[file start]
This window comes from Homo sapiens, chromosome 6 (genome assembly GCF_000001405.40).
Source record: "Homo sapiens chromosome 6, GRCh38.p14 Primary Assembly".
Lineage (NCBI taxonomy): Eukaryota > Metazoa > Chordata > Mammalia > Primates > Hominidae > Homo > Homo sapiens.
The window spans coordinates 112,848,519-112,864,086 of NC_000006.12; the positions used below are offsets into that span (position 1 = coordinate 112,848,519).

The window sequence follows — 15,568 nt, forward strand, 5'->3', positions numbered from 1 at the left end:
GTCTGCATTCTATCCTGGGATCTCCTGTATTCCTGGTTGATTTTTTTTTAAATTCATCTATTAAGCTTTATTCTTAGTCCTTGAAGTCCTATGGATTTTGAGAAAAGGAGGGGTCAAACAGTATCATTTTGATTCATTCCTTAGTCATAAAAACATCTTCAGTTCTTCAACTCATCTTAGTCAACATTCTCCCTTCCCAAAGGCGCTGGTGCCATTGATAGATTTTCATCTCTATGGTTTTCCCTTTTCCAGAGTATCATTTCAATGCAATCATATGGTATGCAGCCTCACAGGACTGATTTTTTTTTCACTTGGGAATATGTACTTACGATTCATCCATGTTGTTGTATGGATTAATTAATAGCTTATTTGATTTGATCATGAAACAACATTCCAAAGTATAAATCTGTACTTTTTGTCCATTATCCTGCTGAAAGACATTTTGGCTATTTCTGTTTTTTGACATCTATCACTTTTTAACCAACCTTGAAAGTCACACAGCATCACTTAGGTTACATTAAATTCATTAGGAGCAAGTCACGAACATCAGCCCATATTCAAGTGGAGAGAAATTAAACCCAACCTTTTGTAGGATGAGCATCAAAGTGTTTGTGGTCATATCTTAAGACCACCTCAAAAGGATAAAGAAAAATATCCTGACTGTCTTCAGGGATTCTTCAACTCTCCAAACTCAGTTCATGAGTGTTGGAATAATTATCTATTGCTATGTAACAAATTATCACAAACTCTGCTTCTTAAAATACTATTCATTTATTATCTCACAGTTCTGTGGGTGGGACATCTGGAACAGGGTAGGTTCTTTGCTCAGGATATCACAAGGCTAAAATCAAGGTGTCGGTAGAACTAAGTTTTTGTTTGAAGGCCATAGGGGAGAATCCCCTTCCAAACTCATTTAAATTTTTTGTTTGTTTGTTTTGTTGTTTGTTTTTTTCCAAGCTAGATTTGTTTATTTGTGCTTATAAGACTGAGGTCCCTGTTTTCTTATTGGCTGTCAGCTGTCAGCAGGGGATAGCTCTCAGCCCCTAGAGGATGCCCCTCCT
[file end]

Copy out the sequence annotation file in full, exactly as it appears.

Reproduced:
This window comes from Homo sapiens, chromosome 6 (genome assembly GCF_000001405.40).
Source record: "Homo sapiens chromosome 6, GRCh38.p14 Primary Assembly".
Lineage (NCBI taxonomy): Eukaryota > Metazoa > Chordata > Mammalia > Primates > Hominidae > Homo > Homo sapiens.
The window spans coordinates 112,848,519-112,864,086 of NC_000006.12; the positions used below are offsets into that span (position 1 = coordinate 112,848,519).

The window sequence follows — 15,568 nt, forward strand, 5'->3', positions numbered from 1 at the left end:
GTCTGCATTCTATCCTGGGATCTCCTGTATTCCTGGTTGATTTTTTTTTAAATTCATCTATTAAGCTTTATTCTTAGTCCTTGAAGTCCTATGGATTTTGAGAAAAGGAGGGGTCAAACAGTATCATTTTGATTCATTCCTTAGTCATAAAAACATCTTCAGTTCTTCAACTCATCTTAGTCAACATTCTCCCTTCCCAAAGGCGCTGGTGCCATTGATAGATTTTCATCTCTATGGTTTTCCCTTTTCCAGAGTATCATTTCAATGCAATCATATGGTATGCAGCCTCACAGGACTGATTTTTTTTTCACTTGGGAATATGTACTTACGATTCATCCATGTTGTTGTATGGATTAATTAATAGCTTATTTGATTTGATCATGAAACAACATTCCAAAGTATAAATCTGTACTTTTTGTCCATTATCCTGCTGAAAGACATTTTGGCTATTTCTGTTTTTTGACATCTATCACTTTTTAACCAACCTTGAAAGTCACACAGCATCACTTAGGTTACATTAAATTCATTAGGAGCAAGTCACGAACATCAGCCCATATTCAAGTGGAGAGAAATTAAACCCAACCTTTTGTAGGATGAGCATCAAAGTGTTTGTGGTCATATCTTAAGACCACCTCAAAAGGATAAAGAAAAATATCCTGACTGTCTTCAGGGATTCTTCAACTCTCCAAACTCAGTTCATGAGTGTTGGAATAATTATCTATTGCTATGTAACAAATTATCACAAACTCTGCTTCTTAAAATACTATTCATTTATTATCTCACAGTTCTGTGGGTGGGACATCTGGAACAGGGTAGGTTCTTTGCTCAGGATATCACAAGGCTAAAATCAAGGTGTCGGTAGAACTAAGTTTTTGTTTGAAGGCCATAGGGGAGAATCCCCTTCCAAACTCATTTAAATTTTTTGTTTGTTTGTTTTGTTGTTTGTTTTTTTCCAAGCTAGATTTGTTTATTTGTGCTTATAAGACTGAGGTCCCTGTTTTCTTATTGGCTGTCAGCTGTCAGCAGGGGATAGCTCTCAGCCCCTAGAGGATGCCCCTCCT